“Bath salts” is the name given to synthetic cathinones, a class of drugs that have one or more man-made chemicals related to cathinone. Cathinone is a stimulant found naturally in the khat plant, grown in East Africa and southern Arabia. Chemically, cathinones are similar to amphetamines such as methamphetamine and to MDMA (Ecstasy or Molly). Common man-made cathinones found in bath salts include 3,4-methylenedioxypyrovalerone (MDPV), mephedrone (Drone, Meph, or Meow Meow), and methylone, but there are many others. These man-made cathinones can be much stronger than the natural product and can be very dangerous.
Other names for bath salts are often variants of different brand names, which include:
Pure IvoryBath salts are usually white or brown crystal-like powder and are sold in small plastic or foil packages labeled “Not for Human Consumption.” Sometimes labeled as “plant food”—or, more recently, as “jewelry cleaner” or “phone screen cleaner”—they are sold online and in drug product stores. These names or descriptions have nothing to do with the product. It’s a way for the drug makers to avoid detection by the Drug Enforcement Administration or local police.
NOTE: The man-made cathinone products sold as “bath salts” should not be confused with products such as Epsom salts (the original bath salts) that people add to bathwater to help ease stress and relax muscles. Epsom salts are made of a mineral mixture of magnesium and sulfate.
How Bath Salts Are Used
Use of “bath salts” (the drugs) sometimes causes severe intoxication (a person seems very drunk or “out of it”) and dangerous health effects. There are also reports of people becoming psychotic (losing touch with reality) and violent. Although it is rare, there have been several cases where bath salts have been the direct cause of death.
In addition, people who believe they are taking drugs such as MDMA (Molly or Ecstasy) may be getting “bath salts” instead. Methylone, a common chemical in bath salts, has been substituted for MDMA in capsules sold as Molly in some areas.
Bath salts can be swallowed, snorted through the nose, inhaled, or injected with a needle. Snorting or injecting is the most harmful.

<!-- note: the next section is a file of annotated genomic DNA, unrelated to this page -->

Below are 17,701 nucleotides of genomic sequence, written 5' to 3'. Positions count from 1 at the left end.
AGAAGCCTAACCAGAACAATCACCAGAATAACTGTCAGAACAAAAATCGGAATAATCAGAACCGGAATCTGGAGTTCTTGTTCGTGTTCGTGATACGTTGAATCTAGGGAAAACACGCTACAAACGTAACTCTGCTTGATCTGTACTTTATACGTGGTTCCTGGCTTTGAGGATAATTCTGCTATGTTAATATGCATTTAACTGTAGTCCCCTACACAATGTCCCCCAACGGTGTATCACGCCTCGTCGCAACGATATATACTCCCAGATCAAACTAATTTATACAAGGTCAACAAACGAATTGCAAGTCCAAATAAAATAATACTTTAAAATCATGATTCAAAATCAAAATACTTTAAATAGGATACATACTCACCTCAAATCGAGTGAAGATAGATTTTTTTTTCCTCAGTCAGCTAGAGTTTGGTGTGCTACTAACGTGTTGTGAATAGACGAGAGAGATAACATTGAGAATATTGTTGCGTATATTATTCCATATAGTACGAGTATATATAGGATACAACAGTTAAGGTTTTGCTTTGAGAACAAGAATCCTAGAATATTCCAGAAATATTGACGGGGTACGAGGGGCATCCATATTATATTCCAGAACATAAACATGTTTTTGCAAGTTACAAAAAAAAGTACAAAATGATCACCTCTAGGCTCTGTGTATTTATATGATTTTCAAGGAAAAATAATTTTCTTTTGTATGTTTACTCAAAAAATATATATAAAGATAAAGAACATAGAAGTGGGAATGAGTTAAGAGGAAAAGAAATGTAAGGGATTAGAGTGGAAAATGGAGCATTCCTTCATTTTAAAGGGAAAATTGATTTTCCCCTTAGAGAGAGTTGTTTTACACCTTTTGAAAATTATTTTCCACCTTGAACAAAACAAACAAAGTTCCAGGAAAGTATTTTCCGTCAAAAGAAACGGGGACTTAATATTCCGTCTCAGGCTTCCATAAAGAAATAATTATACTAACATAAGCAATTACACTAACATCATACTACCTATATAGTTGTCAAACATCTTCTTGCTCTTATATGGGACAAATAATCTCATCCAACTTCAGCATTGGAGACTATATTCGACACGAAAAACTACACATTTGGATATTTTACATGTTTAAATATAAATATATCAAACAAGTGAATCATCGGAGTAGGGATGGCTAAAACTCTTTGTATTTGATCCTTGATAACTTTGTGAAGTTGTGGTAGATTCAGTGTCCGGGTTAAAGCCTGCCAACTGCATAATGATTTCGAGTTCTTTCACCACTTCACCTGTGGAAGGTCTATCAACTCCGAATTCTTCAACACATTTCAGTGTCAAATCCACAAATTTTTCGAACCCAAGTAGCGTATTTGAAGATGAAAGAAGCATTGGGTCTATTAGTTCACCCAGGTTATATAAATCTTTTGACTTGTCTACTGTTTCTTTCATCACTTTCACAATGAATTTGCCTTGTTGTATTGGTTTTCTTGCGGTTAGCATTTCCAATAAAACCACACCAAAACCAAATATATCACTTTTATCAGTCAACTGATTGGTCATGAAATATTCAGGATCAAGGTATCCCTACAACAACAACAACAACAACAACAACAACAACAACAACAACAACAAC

Physical effects may include:
- Dilated pupils
- Increased blood pressure and heart rate
- Increased sex drive
- Reduced need for eating or sleep
- Increased temperature or chills
- Chest pain
- Kidney pain
Psychological effects may include:
- Delusions or confusion
- Lowered inhibition and increased sociability
- Agitated or aggressive behavior
Signs of abuse
Prolonged use can be worse than the initial effects of bath salt use; it can also create extremely dangerous additional health risks. Here are some signs of abuse which may include:
- Breakdown of skeletal muscle tissue
- Kidney failure
- Panic attacks
- Sleep disturbances
- Twitching and involuntary muscle movement
- Suicidal thoughts
Synthetic cathinones can be highly addictive leading to intense cravings and dependence. Many of those looking to break their habit have reported serious withdrawal symptoms such as:
- Decreased ability to remember or concentrate
Effects of bath salts
Bath salts affect the brain similarly to other stimulants, although they are less well studied and ingredients are constantly changing. They are typically designed to increase levels of pleasure and reward chemicals such as dopamine, serotonin, and norepinephrine to create an excited and euphoric state but since other substances are sometimes included or substituted during production, bath salt use may have very unpredictable or dangerous results.